If you cannot remotely log on to a cloud server over SSH or RDP by using the current IP address, you can log on to the Alibaba Cloud Security Control console and add the IP address to the whitelist. This way, the IP address is not blocked for sever logons.

To add an IP address to the whitelist, perform the following steps:
  1. Log on to the Security Center console.
  2. In the left-side navigation pane, click Settings. On the General tab, find the Security Control section and click Configuration to go to the Security Control console. Go to the Security Control console
    Note You can also move the pointer over the profile picture in the upper-right corner of the Alibaba Cloud Management Console and click Security Console to go to the Security Control console.
    Go to the Security Control console
  3. In the left-side navigation pane of the Security Control console, choose Whitelist > Access Whitelist. On the page that appears, click Add.
  4. Enter an IP address in the Source IP field and specify the servers that allow logons from the IP address. Select one or more servers from the left-side section and click the right arrow to add the servers to the right-side section below selected. Add IP addresses
  5. After the configuration is complete, click OK.

What do I do if sensitive information is leaked?

When enterprises or individuals use GitHub, Gitee, or other platforms to manage source code, the source code contains or may contain the following sensitive information: AccessKey pairs of Alibaba Cloud accounts, accounts and passwords of ApsaraDB RDS databases, email accounts and passwords, and accounts and passwords of self-managed databases that are hosted on ECS instances. If the preceding account information is leaked, attackers may use the information to access Alibaba Cloud resources and data of enterprises or individual users.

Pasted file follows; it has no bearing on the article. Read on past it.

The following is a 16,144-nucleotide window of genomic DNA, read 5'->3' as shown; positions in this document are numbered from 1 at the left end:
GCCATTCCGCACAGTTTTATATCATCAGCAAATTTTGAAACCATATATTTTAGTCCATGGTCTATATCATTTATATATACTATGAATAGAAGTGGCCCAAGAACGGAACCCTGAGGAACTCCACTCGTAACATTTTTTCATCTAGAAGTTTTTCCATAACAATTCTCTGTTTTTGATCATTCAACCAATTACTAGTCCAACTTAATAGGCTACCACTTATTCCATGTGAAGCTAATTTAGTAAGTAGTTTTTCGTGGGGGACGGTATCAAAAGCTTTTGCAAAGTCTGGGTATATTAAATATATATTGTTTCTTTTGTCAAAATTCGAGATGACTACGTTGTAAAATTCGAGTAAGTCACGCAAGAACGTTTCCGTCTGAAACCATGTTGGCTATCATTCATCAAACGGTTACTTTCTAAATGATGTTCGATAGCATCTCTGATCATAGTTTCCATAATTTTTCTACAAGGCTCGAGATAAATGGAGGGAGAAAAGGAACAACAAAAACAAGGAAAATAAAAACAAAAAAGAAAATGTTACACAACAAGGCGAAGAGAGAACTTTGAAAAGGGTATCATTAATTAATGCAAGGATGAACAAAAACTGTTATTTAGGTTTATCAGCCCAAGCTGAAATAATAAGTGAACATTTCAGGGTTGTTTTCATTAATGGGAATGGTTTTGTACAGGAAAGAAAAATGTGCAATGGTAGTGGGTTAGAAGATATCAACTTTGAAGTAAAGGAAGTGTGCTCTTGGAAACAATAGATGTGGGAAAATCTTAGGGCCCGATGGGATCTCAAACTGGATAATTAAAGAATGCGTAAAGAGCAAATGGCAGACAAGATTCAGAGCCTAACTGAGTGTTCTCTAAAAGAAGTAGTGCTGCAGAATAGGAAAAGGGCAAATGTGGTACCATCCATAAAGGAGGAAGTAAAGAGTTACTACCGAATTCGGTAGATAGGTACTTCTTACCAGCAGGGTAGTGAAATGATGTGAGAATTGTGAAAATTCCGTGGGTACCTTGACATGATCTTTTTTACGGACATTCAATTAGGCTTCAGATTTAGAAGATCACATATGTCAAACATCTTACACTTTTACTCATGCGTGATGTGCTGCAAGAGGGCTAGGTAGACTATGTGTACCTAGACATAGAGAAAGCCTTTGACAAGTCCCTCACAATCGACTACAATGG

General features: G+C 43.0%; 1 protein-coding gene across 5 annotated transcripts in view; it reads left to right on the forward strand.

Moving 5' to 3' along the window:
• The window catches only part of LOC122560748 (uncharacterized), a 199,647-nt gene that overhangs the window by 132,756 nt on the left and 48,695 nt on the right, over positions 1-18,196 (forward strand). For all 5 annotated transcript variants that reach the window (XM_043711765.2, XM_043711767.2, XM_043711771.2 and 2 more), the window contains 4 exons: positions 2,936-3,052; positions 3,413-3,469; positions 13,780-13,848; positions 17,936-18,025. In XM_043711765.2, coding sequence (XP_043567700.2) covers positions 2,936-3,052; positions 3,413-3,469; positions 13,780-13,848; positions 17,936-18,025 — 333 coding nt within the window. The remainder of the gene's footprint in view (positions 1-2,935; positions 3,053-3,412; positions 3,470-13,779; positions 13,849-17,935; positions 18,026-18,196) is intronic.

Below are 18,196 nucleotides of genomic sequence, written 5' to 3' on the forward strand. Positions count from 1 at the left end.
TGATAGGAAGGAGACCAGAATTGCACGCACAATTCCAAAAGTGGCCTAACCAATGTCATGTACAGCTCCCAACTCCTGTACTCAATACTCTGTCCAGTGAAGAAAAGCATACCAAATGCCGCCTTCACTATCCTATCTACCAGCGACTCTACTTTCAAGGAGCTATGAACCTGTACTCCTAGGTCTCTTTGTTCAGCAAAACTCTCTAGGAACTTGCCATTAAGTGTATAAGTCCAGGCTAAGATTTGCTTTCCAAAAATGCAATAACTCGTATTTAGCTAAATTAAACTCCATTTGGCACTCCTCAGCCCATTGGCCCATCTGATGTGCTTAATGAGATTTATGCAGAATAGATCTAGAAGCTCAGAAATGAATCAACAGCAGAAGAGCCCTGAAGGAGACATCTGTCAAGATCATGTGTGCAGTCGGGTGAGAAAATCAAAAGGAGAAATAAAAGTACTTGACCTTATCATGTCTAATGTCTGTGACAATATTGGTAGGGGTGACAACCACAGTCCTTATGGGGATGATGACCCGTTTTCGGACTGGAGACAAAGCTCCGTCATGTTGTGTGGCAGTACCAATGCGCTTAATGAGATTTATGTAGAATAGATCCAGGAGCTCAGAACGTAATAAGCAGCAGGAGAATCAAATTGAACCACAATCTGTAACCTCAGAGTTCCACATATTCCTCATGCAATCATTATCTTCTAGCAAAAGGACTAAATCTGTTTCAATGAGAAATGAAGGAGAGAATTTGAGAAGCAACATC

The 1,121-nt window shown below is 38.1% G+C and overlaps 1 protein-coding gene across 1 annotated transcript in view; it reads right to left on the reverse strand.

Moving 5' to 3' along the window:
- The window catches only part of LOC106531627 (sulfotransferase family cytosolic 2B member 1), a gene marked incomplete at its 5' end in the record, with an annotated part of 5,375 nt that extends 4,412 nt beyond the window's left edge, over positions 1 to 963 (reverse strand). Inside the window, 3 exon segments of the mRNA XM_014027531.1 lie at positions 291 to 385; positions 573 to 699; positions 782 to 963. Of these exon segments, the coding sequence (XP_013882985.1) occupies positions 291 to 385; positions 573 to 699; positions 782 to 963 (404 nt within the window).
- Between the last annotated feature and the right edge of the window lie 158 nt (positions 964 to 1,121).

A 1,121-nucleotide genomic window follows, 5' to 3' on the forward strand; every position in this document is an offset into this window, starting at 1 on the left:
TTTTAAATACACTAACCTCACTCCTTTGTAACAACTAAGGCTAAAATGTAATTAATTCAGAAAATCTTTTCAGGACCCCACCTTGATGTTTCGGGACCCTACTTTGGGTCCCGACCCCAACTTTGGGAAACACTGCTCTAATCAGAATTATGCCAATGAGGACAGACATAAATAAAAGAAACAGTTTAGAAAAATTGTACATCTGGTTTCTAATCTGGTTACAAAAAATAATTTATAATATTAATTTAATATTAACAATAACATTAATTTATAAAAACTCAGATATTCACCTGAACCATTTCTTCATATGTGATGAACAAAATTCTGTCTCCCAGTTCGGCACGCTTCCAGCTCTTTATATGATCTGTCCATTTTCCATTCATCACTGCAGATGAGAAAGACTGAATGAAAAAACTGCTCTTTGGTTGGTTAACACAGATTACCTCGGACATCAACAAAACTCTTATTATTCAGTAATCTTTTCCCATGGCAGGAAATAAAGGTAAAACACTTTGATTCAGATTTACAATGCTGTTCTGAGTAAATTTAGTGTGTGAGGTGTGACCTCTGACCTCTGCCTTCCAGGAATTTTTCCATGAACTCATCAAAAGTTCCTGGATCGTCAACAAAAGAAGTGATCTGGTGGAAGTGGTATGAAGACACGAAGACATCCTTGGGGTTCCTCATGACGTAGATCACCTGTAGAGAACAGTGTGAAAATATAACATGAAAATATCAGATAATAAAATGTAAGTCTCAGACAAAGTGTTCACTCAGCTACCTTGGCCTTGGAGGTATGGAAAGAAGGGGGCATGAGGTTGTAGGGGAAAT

After an enterprise creates a database on an ECS instance, developers may write sensitive information to the configuration file that is used to connect to the database. Sensitive information includes database connection passwords and email passwords. After attackers obtain the leaked passwords from GitHub and pass authentication, the attackers can obtain the data of the enterprise. This causes major security risks for the enterprise.

Solutions
  • We recommend that you use a private GitHub codebase or build an internal code management system to prevent leaks of source code and sensitive information.
  • If sensitive information such as an Alibaba Cloud AccessKey pair is leaked, you must log on to the RAM Management Console, and disable and reset the leaked AccessKey pair, or delete the AccessKey pair. Then, delete the hosted code in GitHub at the earliest opportunity.
  • Regularly log on to the Log Service console to view the server access logs and check whether a data leak occurred. For example, search for web access logs and specify the URI field to identify the paths that contain files related to AccessKey pairs.
  • Develop internal standards on security O&M and red lines for development operations. Provide training sessions for IT administrators to improve information security.

What is the source of the statistics that are displayed on the Attack Awareness page?

The statistics displayed on the Attack Awareness page are attack data that is collected after Security Center automatically identifies and blocks basic attacks. The statistics involve the assets that are protected by Security Center. You can view the assets on the Assets page.